This technology has already been used successfully to treat breast, prostate, pancreatic, liver, lung and limited metastatic cancers, in addition to non-cancer indications such as cardiac ablation.2 MRg-A-SBRT enables clinicians to accurately target the prostate while sparing bladder, urethra, and rectal tissue. However, its impact on clinical outcomes and side effects compared to standard computed tomography-guided SBRT (CT-SBRT) was unclear. 

A team of researchers from the Dana-Farber Cancer Institute has just published a large study of MR-guided daily adaptive SBRT in Cancer, which directly assesses its benefits compared to standard techniques for the first time.3

60% reduction in short-term bowel side effects

The study combined data from 29 clinical trials including a total of 2,547 patients to compare the side effects of MRg-A-SBRT to more conventional treatment methods with CT guidance but without daily adjustments. ‘We found that the risk of short-term urinary side effects was reduced by 44% [a 1.79-fold reduction] and the risk of short-term bowel side effects was reduced by 60% [a 2.5-fold reduction]’, said Leeman. 

While these results strongly support the use of MRg-A-SBRT as an effective treatment option in prostate cancer, Leeman noted that longer follow-up is required to see whether the short-term benefits will lead to more impactful long-term benefits for benefits. 


Dr Jonathan E. Leeman is a radiation oncologist at Dana-Farber Cancer Institute and Brigham and Women's Hospital, Harvard Medical School, USA. He specializes in the treatment of prostate cancer and MRI-guided radiation treatment for multiple cancer types. Dr Leeman's clinical expertise lies in the areas of MRI-guided radiotherapy, adaptive radiotherapy, and prostate cancer. He serves as the physician lead of the MRI-guided radiation program at Dana-Farber Cancer Institute. His research focuses on the treatment of prostate cancer and the development of MRI-guided radiation therapy. He is also an instructor and has specialties in cancer research, radiation oncology, prostate cancer, and head and neck cancer.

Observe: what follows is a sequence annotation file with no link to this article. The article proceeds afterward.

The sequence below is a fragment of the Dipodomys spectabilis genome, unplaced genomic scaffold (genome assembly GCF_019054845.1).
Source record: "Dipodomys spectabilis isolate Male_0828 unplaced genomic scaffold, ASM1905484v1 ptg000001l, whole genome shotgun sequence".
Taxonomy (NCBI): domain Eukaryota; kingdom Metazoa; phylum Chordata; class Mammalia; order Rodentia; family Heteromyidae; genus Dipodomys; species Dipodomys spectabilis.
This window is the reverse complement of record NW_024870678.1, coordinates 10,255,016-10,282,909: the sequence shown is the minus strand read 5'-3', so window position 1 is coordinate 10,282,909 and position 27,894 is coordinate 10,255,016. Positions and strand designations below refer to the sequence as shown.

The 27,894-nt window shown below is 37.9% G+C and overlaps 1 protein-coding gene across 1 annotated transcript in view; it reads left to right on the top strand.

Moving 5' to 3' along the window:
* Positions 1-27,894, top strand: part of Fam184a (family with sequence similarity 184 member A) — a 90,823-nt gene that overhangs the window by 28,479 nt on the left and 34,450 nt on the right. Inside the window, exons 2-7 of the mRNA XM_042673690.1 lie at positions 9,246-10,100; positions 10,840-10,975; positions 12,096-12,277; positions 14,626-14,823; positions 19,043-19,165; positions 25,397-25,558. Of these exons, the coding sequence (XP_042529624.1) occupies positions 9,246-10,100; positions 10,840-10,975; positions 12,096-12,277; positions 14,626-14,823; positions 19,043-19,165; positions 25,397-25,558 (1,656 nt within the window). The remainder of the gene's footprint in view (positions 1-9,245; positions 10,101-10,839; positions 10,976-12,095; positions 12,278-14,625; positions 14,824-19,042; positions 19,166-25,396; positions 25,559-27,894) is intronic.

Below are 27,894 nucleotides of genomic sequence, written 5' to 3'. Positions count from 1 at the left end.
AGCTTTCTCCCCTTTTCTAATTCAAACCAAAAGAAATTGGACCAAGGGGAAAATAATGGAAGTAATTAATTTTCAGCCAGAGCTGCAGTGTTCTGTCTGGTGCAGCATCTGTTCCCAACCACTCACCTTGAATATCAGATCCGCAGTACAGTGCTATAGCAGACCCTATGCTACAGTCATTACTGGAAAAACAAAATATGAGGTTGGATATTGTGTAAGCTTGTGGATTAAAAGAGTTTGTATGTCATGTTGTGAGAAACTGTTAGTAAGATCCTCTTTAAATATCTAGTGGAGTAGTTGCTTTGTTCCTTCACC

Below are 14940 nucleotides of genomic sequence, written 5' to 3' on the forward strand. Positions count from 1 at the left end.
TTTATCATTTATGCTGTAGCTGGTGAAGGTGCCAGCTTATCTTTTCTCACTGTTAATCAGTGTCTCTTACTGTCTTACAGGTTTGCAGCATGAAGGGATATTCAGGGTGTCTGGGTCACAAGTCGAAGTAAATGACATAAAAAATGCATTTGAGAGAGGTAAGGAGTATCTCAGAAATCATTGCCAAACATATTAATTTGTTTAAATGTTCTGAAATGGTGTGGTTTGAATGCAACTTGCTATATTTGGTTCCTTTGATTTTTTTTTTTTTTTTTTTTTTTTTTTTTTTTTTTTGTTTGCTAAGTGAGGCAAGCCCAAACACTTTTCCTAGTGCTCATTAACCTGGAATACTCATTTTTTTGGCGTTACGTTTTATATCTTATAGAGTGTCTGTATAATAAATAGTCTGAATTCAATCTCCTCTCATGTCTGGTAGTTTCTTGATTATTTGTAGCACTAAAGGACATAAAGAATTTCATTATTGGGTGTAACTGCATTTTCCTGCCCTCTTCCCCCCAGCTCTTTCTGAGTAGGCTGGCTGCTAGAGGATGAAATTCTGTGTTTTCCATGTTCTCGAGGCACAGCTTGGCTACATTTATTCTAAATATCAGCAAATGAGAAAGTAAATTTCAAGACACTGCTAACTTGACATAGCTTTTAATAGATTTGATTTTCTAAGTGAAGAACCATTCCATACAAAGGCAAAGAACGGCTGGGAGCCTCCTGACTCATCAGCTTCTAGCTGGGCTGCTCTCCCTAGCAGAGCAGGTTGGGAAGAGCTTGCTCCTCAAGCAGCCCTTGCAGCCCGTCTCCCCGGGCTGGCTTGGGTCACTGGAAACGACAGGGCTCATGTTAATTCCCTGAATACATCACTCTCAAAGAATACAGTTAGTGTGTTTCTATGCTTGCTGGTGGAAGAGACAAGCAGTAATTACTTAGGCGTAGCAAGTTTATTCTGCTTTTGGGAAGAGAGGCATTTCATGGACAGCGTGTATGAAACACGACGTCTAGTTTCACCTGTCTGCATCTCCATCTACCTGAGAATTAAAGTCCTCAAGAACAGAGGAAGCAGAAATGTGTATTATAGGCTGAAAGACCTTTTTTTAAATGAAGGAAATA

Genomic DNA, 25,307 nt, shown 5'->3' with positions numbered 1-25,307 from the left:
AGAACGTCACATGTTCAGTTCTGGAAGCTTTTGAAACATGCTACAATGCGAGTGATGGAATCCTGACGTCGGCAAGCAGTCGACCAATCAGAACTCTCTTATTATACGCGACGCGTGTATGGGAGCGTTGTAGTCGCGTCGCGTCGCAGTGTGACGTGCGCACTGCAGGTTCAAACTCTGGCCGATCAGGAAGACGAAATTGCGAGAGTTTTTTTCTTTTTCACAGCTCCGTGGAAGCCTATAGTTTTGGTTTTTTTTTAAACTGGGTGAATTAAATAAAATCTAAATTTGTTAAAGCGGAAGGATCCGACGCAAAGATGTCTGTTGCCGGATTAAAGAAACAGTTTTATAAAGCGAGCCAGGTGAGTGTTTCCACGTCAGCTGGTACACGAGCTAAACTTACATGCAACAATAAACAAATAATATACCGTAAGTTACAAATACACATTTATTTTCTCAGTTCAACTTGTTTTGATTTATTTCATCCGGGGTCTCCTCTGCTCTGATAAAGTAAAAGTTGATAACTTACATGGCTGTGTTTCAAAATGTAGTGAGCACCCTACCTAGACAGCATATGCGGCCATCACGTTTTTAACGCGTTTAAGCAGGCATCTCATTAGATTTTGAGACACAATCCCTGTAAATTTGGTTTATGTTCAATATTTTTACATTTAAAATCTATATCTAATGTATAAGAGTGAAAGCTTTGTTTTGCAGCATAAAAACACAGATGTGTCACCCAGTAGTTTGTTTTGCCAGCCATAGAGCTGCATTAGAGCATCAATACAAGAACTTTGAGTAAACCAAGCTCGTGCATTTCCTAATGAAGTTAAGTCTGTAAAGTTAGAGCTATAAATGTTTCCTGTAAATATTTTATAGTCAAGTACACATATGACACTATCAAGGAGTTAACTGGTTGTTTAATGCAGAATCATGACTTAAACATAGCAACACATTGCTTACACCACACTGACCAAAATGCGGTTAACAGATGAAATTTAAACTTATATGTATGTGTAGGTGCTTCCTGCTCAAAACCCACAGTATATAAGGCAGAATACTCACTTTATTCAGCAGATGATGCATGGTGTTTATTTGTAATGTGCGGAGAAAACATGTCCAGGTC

1. Abdel-Wahab et al.: Global Radiotherapy: Current Status and Future Directions—White Paper; JCO Global Oncology 2021
  2. Ladbury et al.: Clinical Applications of Magnetic Resonance-Guided Radiotherapy: A Narrative Review; Cancers 2023
  3. Leeman et al.: Acute toxicity comparison of magnetic resonance-guided adaptive versus fiducial or computed tomography-guided non-adaptive prostate stereotactic body radiotherapy: A systematic review and meta-analysis; Cancer 2023


Read all latest stories

Related articles


News • AI-based imaging and reporting solutions for MRI

Philips partners with imaging biomarker specialist Quibim

Philips and Quibim have signed a multi-year agreement to work on an integrated solution including an AI-based software to automate real-time prostate gland segmentation in MR images.


Article • Prostate radiological

‘We need more feedback’

What you see is what you get - unfortunately, this doesn’t always apply in cancer imaging. Why is it that something which looks conspicuous on an image later turns out not to be a tumour? Why, on…


Article •

PET-CT for radiation therapy planning:

For individualised radiotherapy, high-precision delineation and characterisation of the tumour is critical. If highest radiation doses are delivered in a targeted fashion, the chance of tumour cell…

Related products

Subscribe to Newsletter